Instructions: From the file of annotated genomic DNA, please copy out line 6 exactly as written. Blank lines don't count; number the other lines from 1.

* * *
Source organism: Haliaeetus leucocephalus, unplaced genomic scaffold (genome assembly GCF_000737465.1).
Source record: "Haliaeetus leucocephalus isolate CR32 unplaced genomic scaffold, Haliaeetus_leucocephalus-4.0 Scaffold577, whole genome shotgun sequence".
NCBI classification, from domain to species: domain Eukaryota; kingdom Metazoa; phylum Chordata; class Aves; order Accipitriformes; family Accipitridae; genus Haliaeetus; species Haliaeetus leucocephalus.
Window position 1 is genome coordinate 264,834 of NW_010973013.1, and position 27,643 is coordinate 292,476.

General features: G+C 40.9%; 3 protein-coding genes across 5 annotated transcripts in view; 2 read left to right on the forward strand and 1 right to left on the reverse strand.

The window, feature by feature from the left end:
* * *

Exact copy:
The window, feature by feature from the left end: